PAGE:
Was Nancy Reagan a petticoat president? On Politics Today

Jack W. Germond & Jules Witcover

April 11, 1991|By Jack W. Germond & Jules Witcover

Washington -- BEYOND ALL the titillating tidbits in her new, unauthorized biography of Nancy Reagan, Washington gossip writer Kitty Kelley makes one allegation that, if true, would be cause for more than the genial snickering that generally has greeted the hyped release of the book.

The author says that despite staff denials "the First Lady controlled the presidency." It was she, not the White House chief of staff, Kelley writes, "who ran things in Ronald Reagan's White House. It was she who dictated the president's schedule, supervised his speeches, counseled his advisers, decided which interviews he should give, regulated his work load, decided his free time, directed his energies and controlled access to the White House."

It is tempting to comment tongue-in-cheek that if so, at least it was better than leaving all these matters to one of the most disengaged of recent presidents. Kelley writes that Ronald Reagan's two White House chiefs, James Baker and Donald Regan, and other insiders "publicly dismissed (Nancy Reagan's interest) as nothing more than wifely concern about his health and welfare." But Kelley insists they said what they did so that the president wouldn't be "depicted as henpecked" and "for their own well-being they needed to have him appear stronger and more capable than he really was."

Kelley goes on to attribute to the former First Lady the critical softening of Reagan's views toward the "evil empire" as he once called the Soviet Union and his ultimate willingness to enter into arms control agreements with Mikhail Gorbachev. While all this may be true, it is a far cry from "controlling the presidency,"

especially with strong individuals in the administration like Baker and Regan pulling the president's strings as well as his wife tugging them.

Kelley suggests that Nancy Reagan's influence "far surpassed" that of Edith Bolling Wilson, President Woodrow Wilson's second wife who barred even key members of his cabinet from his presence after he suffered a debilitating stroke in October, 1919.

"While President Reagan was not physically incapacitated, except when he was recuperating from the assassination attempt and from his colon operation," she writes, "he was mentally disengaged from the daily routine of the presidency, especially during his second term. By then, most of his top aides admit, his faculties were failing and he was 'operating on automatic.' The president's mind was closed for repairs."

That may have been so, but by this time Reagan had laid down a very clear blueprint for the sort of administration he wanted, and his chief aides set about constructing it -- with, to be sure, adjustments of their own that they were able to wing past Reagan's detail-dismissing mind.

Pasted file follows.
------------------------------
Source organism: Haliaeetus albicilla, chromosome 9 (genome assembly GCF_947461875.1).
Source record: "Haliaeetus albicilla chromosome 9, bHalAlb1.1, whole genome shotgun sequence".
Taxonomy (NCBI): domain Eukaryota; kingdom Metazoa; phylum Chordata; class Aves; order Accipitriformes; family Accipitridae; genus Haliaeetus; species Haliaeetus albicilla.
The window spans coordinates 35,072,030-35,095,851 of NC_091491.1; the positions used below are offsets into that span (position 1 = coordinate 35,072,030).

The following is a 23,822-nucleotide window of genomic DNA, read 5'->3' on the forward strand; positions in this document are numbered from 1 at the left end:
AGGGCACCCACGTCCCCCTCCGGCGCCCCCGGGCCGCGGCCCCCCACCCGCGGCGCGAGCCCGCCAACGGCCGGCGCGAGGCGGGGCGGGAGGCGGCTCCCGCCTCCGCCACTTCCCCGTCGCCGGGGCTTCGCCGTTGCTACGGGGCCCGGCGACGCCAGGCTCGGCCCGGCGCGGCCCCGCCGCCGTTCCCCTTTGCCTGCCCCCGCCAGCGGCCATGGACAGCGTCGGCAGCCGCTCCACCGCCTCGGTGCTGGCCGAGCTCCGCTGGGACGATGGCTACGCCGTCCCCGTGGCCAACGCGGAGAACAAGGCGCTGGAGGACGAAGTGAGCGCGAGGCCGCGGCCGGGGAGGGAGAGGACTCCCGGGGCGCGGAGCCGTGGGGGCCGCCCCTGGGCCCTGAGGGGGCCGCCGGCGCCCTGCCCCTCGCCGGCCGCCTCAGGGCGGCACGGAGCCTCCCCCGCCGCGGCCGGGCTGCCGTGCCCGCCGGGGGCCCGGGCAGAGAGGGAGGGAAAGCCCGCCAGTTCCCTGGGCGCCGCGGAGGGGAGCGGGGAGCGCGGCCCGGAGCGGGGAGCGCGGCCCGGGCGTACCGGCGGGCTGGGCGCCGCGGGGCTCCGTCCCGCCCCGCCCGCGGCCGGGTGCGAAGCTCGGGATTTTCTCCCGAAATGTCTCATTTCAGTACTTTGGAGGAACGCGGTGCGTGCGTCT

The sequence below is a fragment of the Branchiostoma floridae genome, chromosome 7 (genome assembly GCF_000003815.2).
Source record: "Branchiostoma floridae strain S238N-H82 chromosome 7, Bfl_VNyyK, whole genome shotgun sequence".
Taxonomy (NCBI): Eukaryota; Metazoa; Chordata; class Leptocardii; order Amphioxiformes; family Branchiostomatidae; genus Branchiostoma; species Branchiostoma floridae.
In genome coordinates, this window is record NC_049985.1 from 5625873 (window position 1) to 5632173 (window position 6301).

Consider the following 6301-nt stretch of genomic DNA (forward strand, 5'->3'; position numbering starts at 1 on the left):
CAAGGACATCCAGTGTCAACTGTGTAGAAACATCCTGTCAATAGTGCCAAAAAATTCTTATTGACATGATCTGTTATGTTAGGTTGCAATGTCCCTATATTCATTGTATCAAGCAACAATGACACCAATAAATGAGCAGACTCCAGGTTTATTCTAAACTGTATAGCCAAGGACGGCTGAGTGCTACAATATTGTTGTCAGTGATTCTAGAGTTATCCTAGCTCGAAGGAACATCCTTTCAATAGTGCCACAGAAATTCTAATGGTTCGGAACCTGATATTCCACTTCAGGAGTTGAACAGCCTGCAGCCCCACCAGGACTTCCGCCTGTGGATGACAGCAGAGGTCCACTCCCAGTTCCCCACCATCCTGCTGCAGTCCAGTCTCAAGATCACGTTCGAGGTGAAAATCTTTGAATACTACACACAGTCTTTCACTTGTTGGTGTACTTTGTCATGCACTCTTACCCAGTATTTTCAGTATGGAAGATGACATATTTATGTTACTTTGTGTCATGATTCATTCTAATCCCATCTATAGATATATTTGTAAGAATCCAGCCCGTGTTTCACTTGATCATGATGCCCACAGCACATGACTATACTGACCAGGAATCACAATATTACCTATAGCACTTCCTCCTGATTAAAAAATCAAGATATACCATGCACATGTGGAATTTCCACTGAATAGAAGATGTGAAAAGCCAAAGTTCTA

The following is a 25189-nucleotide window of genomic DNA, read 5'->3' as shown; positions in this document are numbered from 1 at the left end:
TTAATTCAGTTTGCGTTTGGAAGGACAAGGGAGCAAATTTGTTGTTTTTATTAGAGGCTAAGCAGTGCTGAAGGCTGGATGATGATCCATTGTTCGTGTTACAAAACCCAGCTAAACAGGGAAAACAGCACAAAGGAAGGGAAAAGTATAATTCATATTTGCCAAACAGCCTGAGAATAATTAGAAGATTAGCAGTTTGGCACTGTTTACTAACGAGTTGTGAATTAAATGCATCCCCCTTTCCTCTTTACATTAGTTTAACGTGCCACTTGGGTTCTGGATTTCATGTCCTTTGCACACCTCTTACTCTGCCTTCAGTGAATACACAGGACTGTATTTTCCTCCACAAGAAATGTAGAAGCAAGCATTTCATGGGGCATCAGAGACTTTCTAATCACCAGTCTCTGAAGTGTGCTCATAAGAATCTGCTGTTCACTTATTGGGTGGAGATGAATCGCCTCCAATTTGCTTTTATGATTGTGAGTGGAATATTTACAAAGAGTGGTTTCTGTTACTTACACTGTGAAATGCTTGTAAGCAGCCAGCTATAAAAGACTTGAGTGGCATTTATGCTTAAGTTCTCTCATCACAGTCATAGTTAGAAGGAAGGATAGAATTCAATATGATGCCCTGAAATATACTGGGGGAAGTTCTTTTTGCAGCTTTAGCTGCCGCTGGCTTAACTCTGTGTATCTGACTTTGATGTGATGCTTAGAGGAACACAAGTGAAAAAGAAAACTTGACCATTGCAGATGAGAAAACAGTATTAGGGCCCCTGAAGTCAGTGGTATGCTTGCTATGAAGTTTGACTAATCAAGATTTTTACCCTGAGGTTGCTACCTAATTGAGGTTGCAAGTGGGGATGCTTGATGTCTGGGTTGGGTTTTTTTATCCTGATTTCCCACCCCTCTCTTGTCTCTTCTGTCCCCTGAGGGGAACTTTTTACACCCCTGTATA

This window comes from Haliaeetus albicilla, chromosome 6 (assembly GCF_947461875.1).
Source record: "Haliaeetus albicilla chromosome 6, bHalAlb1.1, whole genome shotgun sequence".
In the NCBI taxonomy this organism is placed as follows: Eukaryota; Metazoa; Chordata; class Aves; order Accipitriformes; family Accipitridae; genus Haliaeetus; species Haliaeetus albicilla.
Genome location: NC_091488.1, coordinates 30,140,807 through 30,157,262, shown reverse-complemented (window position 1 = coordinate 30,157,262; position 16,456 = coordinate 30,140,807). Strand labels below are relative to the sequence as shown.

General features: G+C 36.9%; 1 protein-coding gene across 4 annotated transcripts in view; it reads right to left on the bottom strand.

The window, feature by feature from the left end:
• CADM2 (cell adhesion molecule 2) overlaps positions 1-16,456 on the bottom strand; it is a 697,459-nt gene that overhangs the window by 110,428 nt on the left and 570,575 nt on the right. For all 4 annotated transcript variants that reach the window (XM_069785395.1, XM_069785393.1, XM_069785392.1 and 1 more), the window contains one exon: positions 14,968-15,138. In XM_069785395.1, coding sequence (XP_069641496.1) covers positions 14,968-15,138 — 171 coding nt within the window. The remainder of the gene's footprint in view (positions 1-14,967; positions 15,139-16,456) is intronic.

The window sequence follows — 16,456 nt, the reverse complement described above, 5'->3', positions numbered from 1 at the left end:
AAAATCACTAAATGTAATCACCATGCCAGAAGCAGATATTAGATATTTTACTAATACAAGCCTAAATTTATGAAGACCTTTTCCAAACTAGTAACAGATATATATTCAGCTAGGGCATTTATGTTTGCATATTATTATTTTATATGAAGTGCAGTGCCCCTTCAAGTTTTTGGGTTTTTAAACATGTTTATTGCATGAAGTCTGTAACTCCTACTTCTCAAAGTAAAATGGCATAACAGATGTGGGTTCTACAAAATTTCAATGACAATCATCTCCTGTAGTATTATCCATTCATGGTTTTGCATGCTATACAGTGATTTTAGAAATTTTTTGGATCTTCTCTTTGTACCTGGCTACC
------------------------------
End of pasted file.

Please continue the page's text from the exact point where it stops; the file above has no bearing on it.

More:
Mrs. Wilson on the other hand was much more directly the "petticoat president" that Kelley has labeled Nancy Reagan in interviews. She became, not figuratively but literally, the doorkeeper to President Wilson's sickroom, not only keeping his secretary of state, Robert Lansing, from entry but also screening all papers that were submitted to the ailing president and boiling the daily pile down herself to those she deemed most required his attention.

This procedure led one Republican senator, Albert Fall of New Mexico, to proclaim that "we have petticoat government! Mrs. Wilson is president!" The First Lady herself later referred to her "stewardship" of the presidency. "I, myself, never made a single decision regarding the disposition of public affairs," she said, while acknowledging that she did decide "what was important and what was not" to go to him -- hardly an insignificant function.

Mrs. Wilson also barred from the sickroom the man constitutionally positioned to take over the presidency as a result of Wilson's severe disability, Vice President Thomas R. Marshall. Historian John M. Blum writes that "Mrs. Wilson would not trust him with her husband's precious treaty (putting the United States in the League of Nations)," and Marshall never tried to buck her by invoking the presidential disability clause.

For all this, it's probably fair to say that Nancy Reagan was influential with her husband. But so was Rosalyn Carter with hers, and Eleanor Roosevelt with hers, to name just a couple of other strong-willed First Ladies. These two, however, were deeply issue-oriented women who didn't know Rodeo Drive from a cow pasture. To suggest, as Kelley does, that when Nancy moved her lips Ronnie spoke, doesn't mean the Reagan Revolution was altered in any serious way as a result. It wasn't.

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